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Big Data

Big Data Cover

Big Data

A Revolution That Will Transform How We Live, Work, and Think

By Viktor Mayer-Schonberger; Kenneth Niel Cukier

Eamon Dolan/Houghton Mifflin Harcourt, Hardcover, 9780544002692, 242pp.

Publication Date: March 5, 2013

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Description

A revelatory exploration of the hottest trend in technology and the dramatic impact it will have on the economy, science, and society at large.
Which paint color is most likely to tell you that a used car is in good shape? How can officials identify the most dangerous New York City manholes before they explode? And how did Google searches predict the spread of the H1N1 flu outbreak?
The key to answering these questions, and many more, is big data. -Big data- refers to our burgeoning ability to crunch vast collections of information, analyze it instantly, and draw sometimes profoundly surprising conclusions from it. This emerging science can translate myriad phenomena--from the price of airline tickets to the text of millions of books--into searchable form, and uses our increasing computing power to unearth epiphanies that we never could have seen before. A revolution on par with the Internet or perhaps even the printing press, big data will change the way we think about business, health, politics, education, and innovation in the years to come. It also poses fresh threats, from the inevitable end of privacy as we know it to the prospect of being penalized for things we haven't even done yet, based on big data's ability to predict our future behavior.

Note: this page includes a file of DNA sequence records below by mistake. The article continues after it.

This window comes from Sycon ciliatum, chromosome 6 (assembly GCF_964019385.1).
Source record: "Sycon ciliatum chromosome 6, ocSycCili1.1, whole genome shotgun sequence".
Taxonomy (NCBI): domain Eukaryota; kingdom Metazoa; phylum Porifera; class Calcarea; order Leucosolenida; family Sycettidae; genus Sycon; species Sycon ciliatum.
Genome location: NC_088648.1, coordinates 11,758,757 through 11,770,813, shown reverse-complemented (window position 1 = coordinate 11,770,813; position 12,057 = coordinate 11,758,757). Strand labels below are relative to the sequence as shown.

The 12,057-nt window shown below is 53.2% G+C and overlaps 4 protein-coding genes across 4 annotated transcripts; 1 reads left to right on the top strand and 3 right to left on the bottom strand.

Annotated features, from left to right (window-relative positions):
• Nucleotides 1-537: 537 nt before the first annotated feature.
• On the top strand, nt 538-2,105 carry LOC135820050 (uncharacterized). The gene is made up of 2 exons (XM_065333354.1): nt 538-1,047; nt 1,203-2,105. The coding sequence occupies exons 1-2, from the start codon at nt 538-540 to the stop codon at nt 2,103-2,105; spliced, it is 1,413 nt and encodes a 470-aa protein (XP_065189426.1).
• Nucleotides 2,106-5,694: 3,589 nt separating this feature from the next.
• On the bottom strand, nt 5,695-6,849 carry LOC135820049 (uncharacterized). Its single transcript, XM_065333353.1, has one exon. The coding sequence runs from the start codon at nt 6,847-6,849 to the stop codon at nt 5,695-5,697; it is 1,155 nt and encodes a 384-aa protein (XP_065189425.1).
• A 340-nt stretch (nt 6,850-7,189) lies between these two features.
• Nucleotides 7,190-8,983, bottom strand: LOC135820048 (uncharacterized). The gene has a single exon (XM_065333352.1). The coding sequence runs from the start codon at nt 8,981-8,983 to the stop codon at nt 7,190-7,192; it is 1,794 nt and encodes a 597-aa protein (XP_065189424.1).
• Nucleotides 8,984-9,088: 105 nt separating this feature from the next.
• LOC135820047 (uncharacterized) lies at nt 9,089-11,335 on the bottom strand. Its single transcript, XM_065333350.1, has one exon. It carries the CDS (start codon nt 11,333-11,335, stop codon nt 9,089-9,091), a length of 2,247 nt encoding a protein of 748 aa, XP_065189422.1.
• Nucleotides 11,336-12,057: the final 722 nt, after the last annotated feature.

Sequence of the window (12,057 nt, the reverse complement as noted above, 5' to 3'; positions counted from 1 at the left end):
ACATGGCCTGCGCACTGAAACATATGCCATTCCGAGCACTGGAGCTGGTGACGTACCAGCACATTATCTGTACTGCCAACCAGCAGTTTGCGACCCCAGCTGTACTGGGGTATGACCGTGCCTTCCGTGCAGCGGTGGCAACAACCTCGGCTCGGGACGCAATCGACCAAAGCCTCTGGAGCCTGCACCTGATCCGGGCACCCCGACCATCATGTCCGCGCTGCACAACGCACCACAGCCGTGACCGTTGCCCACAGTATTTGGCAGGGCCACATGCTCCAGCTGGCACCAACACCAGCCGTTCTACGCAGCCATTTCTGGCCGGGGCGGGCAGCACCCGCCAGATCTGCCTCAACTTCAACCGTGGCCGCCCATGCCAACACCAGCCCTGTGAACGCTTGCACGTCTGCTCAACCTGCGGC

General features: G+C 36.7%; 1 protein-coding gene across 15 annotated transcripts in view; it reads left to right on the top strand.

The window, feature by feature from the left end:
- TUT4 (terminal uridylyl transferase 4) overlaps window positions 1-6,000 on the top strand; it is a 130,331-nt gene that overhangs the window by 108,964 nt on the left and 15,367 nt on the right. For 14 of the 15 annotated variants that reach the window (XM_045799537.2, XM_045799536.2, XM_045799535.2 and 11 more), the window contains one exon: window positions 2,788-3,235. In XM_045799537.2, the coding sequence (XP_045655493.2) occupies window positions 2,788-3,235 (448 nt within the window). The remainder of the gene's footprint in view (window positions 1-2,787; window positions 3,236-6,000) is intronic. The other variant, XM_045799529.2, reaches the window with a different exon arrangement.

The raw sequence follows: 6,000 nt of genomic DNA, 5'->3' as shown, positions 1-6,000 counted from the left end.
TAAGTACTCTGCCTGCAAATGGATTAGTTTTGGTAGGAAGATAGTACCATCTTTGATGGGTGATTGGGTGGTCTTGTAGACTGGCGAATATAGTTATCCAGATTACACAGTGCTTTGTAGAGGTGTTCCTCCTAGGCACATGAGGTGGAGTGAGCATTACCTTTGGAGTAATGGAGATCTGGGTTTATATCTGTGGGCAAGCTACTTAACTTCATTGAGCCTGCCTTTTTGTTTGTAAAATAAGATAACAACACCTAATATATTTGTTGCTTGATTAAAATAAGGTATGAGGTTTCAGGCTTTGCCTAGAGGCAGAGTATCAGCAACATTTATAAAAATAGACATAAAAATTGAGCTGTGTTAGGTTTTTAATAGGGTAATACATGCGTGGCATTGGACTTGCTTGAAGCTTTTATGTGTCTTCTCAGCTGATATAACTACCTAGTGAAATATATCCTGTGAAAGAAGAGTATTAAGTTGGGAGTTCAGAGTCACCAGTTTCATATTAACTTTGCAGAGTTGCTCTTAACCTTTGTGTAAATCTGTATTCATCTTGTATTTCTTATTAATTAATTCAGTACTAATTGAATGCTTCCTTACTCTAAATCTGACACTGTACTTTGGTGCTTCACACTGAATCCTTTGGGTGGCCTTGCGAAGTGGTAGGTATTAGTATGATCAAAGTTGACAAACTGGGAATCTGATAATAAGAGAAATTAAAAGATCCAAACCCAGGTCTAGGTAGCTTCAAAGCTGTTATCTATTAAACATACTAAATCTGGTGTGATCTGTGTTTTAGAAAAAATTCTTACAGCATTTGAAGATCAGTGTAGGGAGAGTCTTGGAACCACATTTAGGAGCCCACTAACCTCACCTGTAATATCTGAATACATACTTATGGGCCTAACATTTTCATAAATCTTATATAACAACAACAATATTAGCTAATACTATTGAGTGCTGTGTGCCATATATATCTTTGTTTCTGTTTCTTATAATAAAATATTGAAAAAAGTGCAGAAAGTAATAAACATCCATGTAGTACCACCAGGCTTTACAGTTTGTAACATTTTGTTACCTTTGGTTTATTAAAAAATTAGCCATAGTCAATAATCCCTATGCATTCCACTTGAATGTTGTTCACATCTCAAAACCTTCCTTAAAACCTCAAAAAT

In this brilliantly clear, often surprising work, two leading experts explain what big data is, how it will change our lives, and what we can do to protect ourselves from its hazards. Big Data is the first big book about the next big thing.

www.big-data-book.com



Praise For Big Data

"Every decade, there are a handful of books that change the way you look at everything. This is one of those books. Society has begun to reckon the change that big data will bring. This book is an incredibly important start."
—Lawrence Lessig, Roy L. Furman Professor of Law, Harvard Law School, and author of Remix and Free Culture

"This brilliant book cuts through the mystery and the hype surrounding big data.
A must-read for anyone in business, information technology, public policy, intelligence, and medicine. And anyone else who is just plain curious about the future."
—John Seely Brown, former Chief Scientist, Xerox Corp., and head of Xerox Palo Alto Research Center

"Big Data breaks new ground in identifying how today’s avalanche of information fundamentally shifts our basic understanding of the world. Argued boldly and written beautifully, the book clearly shows how companies can unlock value, how policymakers need to be on guard, and how everyone’s cognitive models need to change."
—Joi Ito, Director of the MIT Media Lab "Big Data is a must-read for anyone who wants to stay ahead of one of the key trends defining the future of business."
—Marc Benioff, Chairman and CEO, salesforce.com "An optimistic and practical look at the Big Data revolution — just the thing to get your head around the big changes already underway and the bigger changes to come."
—Cory Doctorow, boingboing.com "Just as water is wet in a way that individual water molecules aren’t, big data can reveal information in a way that individual bits of data can’t. The authors show us the surprising ways that enormous, complex, and messy collections of data can be used to predict everything from shopping patterns to flu outbreaks."
—Clay Shirky, author of Cognitive Surplus and Here Comes Everybody "The book teems with great insights on the new ways of harnessing information, and offers a convincing vision of the future. It is essential reading for anyone who uses — or is affected by — big data."
—Jeff Jonas, IBM Fellow & Chief Scientist, IBM Entity Analytics


NPR
Thursday, Mar 7, 2013

Companies and governments have access to an unprecedented amount of digital information, much of it personal: what we buy, what we search for, what we read online. Kenneth Cukier, co-author of the book Big Data, describes how data-crunching is becoming the new norm. More at NPR.org

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